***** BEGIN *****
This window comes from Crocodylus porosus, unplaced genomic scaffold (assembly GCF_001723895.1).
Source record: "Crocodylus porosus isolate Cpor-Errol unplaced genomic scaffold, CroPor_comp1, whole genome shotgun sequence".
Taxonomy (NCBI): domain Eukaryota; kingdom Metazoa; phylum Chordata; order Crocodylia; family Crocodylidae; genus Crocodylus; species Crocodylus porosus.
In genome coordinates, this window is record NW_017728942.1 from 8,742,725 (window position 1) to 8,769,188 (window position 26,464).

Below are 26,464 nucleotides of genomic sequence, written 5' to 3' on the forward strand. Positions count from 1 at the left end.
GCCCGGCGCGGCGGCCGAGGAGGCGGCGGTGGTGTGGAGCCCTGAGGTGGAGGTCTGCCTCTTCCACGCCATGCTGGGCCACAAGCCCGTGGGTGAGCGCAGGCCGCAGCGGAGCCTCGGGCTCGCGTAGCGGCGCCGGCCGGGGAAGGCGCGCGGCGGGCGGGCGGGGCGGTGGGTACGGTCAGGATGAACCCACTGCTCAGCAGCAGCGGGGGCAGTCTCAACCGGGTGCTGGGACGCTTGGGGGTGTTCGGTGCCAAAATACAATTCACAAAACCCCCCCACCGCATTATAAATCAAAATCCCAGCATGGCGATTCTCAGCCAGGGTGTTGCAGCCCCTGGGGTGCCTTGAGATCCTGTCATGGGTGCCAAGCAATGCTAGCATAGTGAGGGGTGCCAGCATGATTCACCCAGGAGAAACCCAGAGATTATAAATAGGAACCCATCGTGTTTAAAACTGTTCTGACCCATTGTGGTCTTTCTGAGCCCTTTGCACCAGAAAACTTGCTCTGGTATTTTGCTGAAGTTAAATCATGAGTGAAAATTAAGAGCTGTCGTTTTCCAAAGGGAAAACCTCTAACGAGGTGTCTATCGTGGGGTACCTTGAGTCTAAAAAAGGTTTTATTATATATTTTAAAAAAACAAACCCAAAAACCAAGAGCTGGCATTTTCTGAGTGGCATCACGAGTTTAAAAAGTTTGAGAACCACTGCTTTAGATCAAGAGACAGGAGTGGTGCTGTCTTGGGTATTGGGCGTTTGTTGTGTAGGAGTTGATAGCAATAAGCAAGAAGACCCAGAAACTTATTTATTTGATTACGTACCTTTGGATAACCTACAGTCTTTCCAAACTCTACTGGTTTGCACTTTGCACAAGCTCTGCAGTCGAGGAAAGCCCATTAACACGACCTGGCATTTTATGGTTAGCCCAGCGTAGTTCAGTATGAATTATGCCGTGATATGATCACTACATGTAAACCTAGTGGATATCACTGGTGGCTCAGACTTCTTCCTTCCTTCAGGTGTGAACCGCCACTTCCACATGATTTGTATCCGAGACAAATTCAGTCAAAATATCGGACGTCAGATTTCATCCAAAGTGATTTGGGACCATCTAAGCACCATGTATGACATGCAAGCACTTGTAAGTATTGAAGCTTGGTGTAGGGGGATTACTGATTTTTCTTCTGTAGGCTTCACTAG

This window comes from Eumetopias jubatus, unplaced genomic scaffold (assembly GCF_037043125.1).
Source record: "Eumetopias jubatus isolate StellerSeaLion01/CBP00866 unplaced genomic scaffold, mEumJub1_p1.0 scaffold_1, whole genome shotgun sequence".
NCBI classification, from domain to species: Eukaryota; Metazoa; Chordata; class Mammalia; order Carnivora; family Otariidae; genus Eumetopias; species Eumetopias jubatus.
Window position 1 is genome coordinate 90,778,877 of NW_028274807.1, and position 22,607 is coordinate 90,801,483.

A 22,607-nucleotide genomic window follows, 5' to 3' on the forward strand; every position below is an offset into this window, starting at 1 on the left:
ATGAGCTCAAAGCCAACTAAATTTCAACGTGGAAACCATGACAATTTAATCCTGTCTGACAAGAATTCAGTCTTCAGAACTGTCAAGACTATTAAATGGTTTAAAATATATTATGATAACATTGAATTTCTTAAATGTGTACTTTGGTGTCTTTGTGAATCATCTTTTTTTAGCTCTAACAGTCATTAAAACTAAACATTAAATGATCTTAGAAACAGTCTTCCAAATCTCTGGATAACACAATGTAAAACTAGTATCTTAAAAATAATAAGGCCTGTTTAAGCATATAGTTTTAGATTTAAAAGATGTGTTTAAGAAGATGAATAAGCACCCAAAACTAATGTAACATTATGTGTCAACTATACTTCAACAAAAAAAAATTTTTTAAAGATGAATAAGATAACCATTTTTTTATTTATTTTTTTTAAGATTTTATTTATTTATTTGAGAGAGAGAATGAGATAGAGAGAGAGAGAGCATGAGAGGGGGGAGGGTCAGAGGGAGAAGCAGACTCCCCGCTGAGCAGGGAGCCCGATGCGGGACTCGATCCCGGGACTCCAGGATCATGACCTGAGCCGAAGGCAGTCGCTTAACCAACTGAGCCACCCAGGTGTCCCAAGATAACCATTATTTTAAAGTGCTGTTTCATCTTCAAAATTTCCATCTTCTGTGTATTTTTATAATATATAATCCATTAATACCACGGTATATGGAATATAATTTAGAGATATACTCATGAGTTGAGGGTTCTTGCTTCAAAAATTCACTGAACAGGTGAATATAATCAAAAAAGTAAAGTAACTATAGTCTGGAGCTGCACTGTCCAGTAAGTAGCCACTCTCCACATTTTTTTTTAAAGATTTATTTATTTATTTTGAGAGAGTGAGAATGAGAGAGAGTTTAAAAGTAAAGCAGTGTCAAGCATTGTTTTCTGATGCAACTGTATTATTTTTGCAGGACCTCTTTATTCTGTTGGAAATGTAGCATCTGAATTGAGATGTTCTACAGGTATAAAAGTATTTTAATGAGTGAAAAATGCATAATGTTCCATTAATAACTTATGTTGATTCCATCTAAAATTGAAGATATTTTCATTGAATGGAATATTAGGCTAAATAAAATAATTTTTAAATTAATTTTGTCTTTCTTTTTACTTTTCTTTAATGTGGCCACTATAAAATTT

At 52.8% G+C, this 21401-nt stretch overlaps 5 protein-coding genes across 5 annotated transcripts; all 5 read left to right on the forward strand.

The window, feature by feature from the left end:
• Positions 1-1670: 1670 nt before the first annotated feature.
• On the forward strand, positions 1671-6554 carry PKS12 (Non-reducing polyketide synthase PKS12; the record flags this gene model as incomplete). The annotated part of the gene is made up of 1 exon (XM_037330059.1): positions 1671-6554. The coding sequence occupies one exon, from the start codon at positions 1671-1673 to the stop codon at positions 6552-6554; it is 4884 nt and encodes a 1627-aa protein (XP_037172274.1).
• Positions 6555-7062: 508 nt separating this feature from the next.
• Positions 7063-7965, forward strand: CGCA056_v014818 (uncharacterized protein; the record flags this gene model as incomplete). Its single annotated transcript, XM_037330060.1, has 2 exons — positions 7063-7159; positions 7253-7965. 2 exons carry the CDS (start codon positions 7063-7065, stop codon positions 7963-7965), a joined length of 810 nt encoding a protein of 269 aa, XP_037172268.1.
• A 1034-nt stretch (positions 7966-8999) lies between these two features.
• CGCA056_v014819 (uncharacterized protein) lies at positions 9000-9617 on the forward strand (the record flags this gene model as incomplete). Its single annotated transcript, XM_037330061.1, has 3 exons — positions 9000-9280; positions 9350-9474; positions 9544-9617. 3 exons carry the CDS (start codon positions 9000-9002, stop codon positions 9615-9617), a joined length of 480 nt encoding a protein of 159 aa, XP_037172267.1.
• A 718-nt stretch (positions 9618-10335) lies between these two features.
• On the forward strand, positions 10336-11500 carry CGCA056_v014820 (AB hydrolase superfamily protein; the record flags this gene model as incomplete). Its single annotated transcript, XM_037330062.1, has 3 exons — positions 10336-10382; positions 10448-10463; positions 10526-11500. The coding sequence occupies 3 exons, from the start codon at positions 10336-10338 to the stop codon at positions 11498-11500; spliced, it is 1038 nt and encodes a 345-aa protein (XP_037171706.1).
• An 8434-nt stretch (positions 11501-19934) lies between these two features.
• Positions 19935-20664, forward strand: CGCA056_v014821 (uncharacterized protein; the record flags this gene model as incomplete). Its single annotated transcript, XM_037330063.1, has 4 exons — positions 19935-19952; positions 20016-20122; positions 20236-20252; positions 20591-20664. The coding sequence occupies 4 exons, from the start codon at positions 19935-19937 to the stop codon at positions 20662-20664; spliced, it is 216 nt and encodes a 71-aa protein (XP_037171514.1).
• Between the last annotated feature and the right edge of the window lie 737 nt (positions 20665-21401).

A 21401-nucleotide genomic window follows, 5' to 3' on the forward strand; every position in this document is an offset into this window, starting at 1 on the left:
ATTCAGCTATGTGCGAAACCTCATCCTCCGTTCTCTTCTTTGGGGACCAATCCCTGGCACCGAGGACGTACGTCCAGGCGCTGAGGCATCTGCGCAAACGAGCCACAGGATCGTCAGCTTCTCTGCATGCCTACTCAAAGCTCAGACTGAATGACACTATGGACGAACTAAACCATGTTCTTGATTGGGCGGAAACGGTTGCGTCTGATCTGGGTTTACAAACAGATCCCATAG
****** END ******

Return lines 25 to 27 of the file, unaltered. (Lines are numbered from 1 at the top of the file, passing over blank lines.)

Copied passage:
• Between the last annotated feature and the right edge of the window lie 737 nt (positions 20665-21401).

A 21401-nucleotide genomic window follows, 5' to 3' on the forward strand; every position in this document is an offset into this window, starting at 1 on the left:
ATTCAGCTATGTGCGAAACCTCATCCTCCGTTCTCTTCTTTGGGGACCAATCCCTGGCACCGAGGACGTACGTCCAGGCGCTGAGGCATCTGCGCAAACGAGCCACAGGATCGTCAGCTTCTCTGCATGCCTACTCAAAGCTCAGACTGAATGACACTATGGACGAACTAAACCATGTTCTTGATTGGGCGGAAACGGTTGCGTCTGATCTGGGTTTACAAACAGATCCCATAG